In Oristano, Carnival is synonymous with Sartiglia, one of the few horse-ride still existent in Europe. The Sartiglia takes place the last Carnival Sunday and Tuesday.
The Componidori is the main character of the show: he’s chosen by the Guilds of Farmers and Carpenters and bears the responsibility for the harvest of the year.
The more he’ll center the star with his sword, the fruitful the harvest will be.
Among the Sardinian masks, the Componidori is perhaps the most hieratic: the knight chosen to be the Componidori turns into sacred symbol for the whole community, after he gets dressed by the women.
Once dressed with the typical garments (white leather trousers, shirt, “coietto”, top hat, a lace veil and the mask), The Componidori can’t touch the ground anymore and will mount his horse from a table (sa mesitta). He will stay on top of his horse up until the end of the ride.
He starts the ride trying to skewer the star at a gallop then he leaves the scene to the remaining knights. When the ride is over, the Componidori moves into the Piazza Manno and starts Sa Remada, the ride where he lays down on his back at a gallop, blessing the crowd with a bunch of violets (Sa pippia de Maiu)
5) Carnival in Santulussurgiu: the faceless knights of Sa Carrela e Nanti
Another horse-ride is held in Santulussurgiu, a small town near Oristano. It called “Sa carrela ‘e Nanti” which means “the opposite street”.
A crazy ride takes place along the unpaved road among the pairs decorated with the festive decorations. The street is the main road, Via Roma, a 350 meters long slope, which is covered with straw and sawdust for the occasion, is the natural stage for skilful knights who seems to fly over their horses’backs.
Crowd, knights and horses are the star attractions. The knights, all native of the small town, must wear the mask or paint their face along with a proven acrobatic skill.
6) Carnival in Bosa: Gioldzi and the Attittadoras
Carnival in Bosa, also known as Karrasegare, is perhaps the most joyful and funny feast out of all the Sardinian ones.
Karrasegare starts on Fat Thursday when groups of masked locals visit private houses in search of yummy food to share together at dinner time.
It goes on Saturday, called “Saturday in the Cellars” where wine-makers open the doors and offers everybody a glass of wine. Karrasegare ends on Shrove Tuesday with the parade of Gioldzi (King George, Carnival’s symbol) and of the Attittadoras, black-dressed women who sing complaining at the same time for the king’s death.
At sunset, they make way for the white masks which declare the end of Karrasegare.
7) Carnival in Orani: Sos Bundhos
Su Bundhu‘s mask is the typical mask of the village of Orani. It is made of cork and it completely covers the face. It has bovine horns and human features, together: the hooked nose, the sloping moustache and the enigmatic look.
Su Bundhu holds on the “thrivuthu”, a trident, and wears a black cloak in orbace called “su saccu”.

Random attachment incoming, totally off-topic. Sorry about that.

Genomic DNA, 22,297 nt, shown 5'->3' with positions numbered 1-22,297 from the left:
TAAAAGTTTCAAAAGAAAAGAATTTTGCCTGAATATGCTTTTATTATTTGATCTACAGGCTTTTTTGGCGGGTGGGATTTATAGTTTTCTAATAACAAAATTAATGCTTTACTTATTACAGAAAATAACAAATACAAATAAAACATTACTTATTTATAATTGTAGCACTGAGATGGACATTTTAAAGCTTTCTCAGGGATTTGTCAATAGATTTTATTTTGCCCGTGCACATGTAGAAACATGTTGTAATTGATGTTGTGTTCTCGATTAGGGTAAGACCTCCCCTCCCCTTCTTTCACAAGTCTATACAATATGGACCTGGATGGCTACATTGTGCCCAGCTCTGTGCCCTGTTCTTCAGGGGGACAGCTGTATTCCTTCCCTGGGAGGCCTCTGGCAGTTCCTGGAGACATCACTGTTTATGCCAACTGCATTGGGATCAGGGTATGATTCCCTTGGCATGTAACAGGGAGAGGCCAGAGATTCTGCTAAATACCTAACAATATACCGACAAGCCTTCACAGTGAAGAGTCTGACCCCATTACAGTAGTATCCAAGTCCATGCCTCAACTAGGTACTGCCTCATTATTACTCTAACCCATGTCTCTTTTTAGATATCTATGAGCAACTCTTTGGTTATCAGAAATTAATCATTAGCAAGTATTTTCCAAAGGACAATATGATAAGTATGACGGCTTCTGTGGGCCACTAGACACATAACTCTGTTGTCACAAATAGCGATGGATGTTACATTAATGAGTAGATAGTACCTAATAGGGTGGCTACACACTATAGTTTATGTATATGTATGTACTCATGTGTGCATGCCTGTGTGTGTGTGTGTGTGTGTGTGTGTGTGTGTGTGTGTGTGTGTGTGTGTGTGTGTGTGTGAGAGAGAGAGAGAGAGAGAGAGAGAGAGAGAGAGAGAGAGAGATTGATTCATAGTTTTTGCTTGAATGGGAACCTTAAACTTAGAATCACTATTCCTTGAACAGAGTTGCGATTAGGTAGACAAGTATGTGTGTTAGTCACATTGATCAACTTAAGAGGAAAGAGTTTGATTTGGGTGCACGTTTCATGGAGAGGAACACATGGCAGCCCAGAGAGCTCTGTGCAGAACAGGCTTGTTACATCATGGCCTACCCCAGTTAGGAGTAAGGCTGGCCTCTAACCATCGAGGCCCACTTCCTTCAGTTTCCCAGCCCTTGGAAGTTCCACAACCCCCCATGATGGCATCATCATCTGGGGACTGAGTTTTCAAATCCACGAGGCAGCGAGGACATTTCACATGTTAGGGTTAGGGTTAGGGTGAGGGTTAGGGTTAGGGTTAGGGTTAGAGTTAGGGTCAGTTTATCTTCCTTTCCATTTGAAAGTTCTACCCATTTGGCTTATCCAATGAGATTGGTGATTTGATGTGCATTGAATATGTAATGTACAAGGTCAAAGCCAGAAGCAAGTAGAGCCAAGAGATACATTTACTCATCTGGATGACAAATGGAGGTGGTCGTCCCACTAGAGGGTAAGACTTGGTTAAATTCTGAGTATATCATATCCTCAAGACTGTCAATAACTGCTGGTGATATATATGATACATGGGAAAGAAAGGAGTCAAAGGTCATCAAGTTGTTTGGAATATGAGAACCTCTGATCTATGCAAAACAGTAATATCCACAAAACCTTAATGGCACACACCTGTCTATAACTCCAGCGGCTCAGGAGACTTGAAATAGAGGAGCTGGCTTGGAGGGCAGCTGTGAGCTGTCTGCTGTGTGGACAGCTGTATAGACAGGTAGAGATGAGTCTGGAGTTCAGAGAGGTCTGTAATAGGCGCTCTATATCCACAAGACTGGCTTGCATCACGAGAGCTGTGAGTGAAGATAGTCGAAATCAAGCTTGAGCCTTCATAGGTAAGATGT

8) Carnival in Tempio: Re Giorgio, Ghjolghju Puntogliu, and sa Mannena
King George, in local dialect Ghjolghju Puntogliu, is one the main masks of the allegoric Carnival in Tempio, too.
Who was King George, a constant presence in Sardinian Carnival? He’s Giorgi, a pagan god who – since the pre-roman age- had to be propitiated with rites and sacrifices to get a rich harvest.
Today, after six days of parties, he faces trial on Fat Thursday and is burnt at the stake along with all the problems of the region he’s responsible of.
Mannena is the beautiful girl who marries King George. She parades with Lu Traccogghju, a mix between a devil and an animal, la Reùla, a crowd of dead people and Su Linzolu Cupaltatu, the feminine characters covered by a sheet, unpredictable and disrespectful.
Carnival in Tempio is merry and joyful: it’s considered the best among the allegorical Carnivals, as well as those of Viarreggio, Fano e Cento.
9) Carnival in Cagliari: the Ratantira and Cancioffali
Carnival in Sardinia has a merry turn in Cagliari. An attitude which belongs to true inhabitants of Cagliari, unconcerned, easy-going, ready to laugh about their companions but first of all about themselves.
Sa panettera (the baker)gossip par excellence, sa fiùda the inconsolable widow and a su caddemis, the beggar are the main masks of the show. They represent the typical figures of the old times daily life.
Su banditori (the town crier) opens the parade. He walks along the old part of the town singing a mother goose that the inhabitants of Cagliari learn since they start to speak: “Càmbara, Càmbara, Càmbara e maccioni, pisciurrè, sparedda e mummungioni!”. It’s a hymn to the sea marked by hundreds of drums which follow the town crier and represent the real soul of the Ratantira.
Carnival ends with the Pentolaccia’s Day, when the bogus King George (Cancioffali) is burnt at the stake, among laughter and noise and people enjoy the last crazy night of fun before the Lent time.
Discover Carnival in Sardinia through its mysterious masks!
Follow us on Facebook and Instagram at @Sardinia Magic Experience